Swedish Petrol Company Rejects Palm Oil for Bio-fuels: Forest Defenders Complete 2 dams on destructive peat land canals

Press release - November 1, 2007
Greenpeace today welcomed the decision of the Swedish petrol giant OKQ8 to not use palm oil in their bio-diesel, expressing concern that increased demand for palm oil could lead to destruction of rain forests. The decision follows Greenpeace’s global campaign to force European companies to reject the use of palm oil as bio-fuel and protect peatlands and intact forests.

Greenpeace activists hang a 70 square metre banner at the petrol company OKQ8¹s headquarters for the second day in a row. Greenpeace are protesting that the company has not abandoned their plans to introduce a palm oil based bio diesel. OKQ8¹s introduction of the palm oil diesel would be the first of its kind in the industrialized world and a successful launch would cause a huge increase in the demand for palm oil. The police stopped the demonstration after a few hours. OKQ8 gave into Greenpeace demands and completely backed away from palm oil later that evening.

“OKQ8 has acknowledged that the increased demand of palm oil could lead to rainforest destruction, “said Frode Pleym, Forest Campaigner, Greenpeace Sweden and Volunteer at the Forest Defenders Camp in Riau, Sumatra, “ For the last two weeks I have witnessed and documented rainforest being cut down, drained and burnt for the sake of oil palm plantations. There is quite simply no such thing as sustainable palm oil and OKQ8’s statement is therefore very important.” he added

Meanwhile, Greenpeace Forest defenders and Kuala Cenaku villagers completed building a second dam on canals used in logging and draining peatland for conversion into a commercial palm oil plantation, in gross violation of Indonesian law and Presidential decree (1).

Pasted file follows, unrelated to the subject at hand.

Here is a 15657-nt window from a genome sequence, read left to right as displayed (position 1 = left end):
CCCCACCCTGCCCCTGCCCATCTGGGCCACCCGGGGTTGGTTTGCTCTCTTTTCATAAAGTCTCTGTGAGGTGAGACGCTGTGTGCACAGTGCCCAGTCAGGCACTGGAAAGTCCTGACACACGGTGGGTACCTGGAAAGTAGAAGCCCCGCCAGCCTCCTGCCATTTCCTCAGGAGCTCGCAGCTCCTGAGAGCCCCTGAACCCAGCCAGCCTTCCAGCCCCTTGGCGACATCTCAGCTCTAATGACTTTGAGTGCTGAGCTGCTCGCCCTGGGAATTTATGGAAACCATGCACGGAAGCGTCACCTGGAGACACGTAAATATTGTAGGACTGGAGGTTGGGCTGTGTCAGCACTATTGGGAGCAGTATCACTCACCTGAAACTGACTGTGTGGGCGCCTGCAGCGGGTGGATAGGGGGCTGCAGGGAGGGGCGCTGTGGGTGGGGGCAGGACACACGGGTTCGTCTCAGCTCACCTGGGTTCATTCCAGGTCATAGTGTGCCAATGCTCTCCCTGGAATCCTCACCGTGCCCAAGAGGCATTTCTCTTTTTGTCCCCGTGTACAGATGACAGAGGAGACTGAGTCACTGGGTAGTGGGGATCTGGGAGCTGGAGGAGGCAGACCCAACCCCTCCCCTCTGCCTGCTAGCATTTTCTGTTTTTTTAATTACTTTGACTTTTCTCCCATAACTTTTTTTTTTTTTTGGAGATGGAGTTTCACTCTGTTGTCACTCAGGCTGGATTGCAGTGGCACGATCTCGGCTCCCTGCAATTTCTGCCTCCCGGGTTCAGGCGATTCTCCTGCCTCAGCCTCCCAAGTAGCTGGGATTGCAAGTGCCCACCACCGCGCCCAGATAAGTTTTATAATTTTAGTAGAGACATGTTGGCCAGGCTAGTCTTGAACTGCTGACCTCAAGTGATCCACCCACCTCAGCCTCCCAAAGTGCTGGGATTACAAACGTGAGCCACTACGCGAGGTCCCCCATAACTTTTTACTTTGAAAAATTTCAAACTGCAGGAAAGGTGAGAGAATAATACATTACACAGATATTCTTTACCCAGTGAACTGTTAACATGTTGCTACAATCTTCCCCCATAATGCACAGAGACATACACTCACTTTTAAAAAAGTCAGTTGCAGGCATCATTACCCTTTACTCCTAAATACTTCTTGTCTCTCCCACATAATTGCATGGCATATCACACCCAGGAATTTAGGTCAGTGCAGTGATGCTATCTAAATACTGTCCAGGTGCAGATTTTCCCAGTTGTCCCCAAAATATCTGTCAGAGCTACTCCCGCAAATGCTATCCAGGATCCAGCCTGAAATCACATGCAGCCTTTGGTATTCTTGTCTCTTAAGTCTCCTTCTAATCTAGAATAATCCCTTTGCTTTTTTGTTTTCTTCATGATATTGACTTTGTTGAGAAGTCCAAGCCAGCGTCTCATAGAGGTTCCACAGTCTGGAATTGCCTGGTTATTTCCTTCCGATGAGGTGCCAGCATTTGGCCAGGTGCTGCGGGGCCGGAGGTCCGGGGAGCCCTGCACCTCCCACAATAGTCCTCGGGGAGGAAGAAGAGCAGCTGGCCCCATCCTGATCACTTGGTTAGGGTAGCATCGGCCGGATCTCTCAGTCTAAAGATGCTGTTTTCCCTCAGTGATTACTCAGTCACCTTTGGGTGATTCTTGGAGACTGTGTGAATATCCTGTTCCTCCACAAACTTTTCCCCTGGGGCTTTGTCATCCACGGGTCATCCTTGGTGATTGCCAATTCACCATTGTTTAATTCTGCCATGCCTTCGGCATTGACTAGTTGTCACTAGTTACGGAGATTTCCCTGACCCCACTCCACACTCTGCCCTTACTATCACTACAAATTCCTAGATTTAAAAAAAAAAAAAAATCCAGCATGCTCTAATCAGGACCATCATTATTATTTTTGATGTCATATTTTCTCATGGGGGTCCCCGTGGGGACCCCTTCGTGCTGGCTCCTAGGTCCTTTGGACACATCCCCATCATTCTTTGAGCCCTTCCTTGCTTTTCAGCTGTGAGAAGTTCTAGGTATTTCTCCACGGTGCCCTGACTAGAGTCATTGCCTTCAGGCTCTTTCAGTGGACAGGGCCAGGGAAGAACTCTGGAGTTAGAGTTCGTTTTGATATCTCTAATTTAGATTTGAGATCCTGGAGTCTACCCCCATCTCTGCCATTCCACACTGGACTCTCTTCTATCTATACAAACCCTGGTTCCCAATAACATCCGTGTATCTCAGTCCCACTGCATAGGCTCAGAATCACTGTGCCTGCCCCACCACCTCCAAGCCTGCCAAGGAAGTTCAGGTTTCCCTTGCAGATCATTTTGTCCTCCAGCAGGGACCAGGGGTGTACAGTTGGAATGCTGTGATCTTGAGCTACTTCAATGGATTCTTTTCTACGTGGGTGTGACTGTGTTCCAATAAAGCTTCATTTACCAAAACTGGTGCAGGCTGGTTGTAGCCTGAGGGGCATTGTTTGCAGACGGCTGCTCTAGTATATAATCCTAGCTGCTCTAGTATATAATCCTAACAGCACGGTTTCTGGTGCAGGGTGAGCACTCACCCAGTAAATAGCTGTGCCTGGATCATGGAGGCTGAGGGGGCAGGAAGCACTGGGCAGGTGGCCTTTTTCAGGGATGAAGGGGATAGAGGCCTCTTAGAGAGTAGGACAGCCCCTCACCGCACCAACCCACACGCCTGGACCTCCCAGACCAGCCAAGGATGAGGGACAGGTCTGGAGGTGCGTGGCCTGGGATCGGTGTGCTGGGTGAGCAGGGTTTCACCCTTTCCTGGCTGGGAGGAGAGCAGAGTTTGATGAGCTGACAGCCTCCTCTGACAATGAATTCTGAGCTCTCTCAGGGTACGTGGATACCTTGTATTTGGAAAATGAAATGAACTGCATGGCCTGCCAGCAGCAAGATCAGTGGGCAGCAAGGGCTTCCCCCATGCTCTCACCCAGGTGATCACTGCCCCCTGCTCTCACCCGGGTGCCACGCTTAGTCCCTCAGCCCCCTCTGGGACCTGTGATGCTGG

Deforestation accounts for approximately one-fifth of global greenhouse gas emissions. The deforestation rates in Indonesia are the fastest among the world’s major forest nations and according to recent estimates Indonesia is the country with the third largest greenhouse gas emissions after United States and China, mainly due to the destruction of peatland forests.

“It is time that the President of Indonesia acknowledges that peatland conversion for palm oil plantation is contributing to climate change,” said Hapsoro, Greenpeace South East Asia forest campaigner. “Greenpeace is calling upon the President to declare an unconditional moratorium on peatland forest destruction and an effective action plan to combat the annual cycle of forest fires,” he concluded

Peatlands are essential habitats for unique and endangered biodiversity and provide essential resources to local and indigenous communities throughout Indonesia. The draining of the peatland forests releases vast amounts of CO2 and the subsequent burning speeds up this carbon release.

Greenpeace is calling for a moratorium on all forest conversion and to ensure that action to reduce deforestation to be included in the next phase of the Kyoto Protocol covering the period after 2012.

Other contacts: For further information and interviews, contact: Hapsoro, Greenpeace South East Asia forests campaigner, currently at the FDC, +62 815 8571 9872 Chris Nusatya, Greenpeace South East Asia-Indonesia media officer, +62 21 310 1873 / +62 812 107 050

VVPR info: For images and video of the Greenpeace protest, contact: Arie Rostika Utami, Greenpeace SEA-Indonesia media assistant, +62 856 885 7275,

Notes: Notes: (1) The Presidential decree on Management of Protected Area - No 32/ of 25 July 1990 specifies that "upstream swamp and peatlands deeper than 3 meters should be protected”. The Indonesian Ministry of Forestry, criteria for choosing areas for Palm oil plantations, No 376/1998 of 8th April 1998 is a regulation on "Criteria of Forest Allocation for Oil Palm Plantation" and states "plantation developments on peat soils deeper than two meters are not allowed".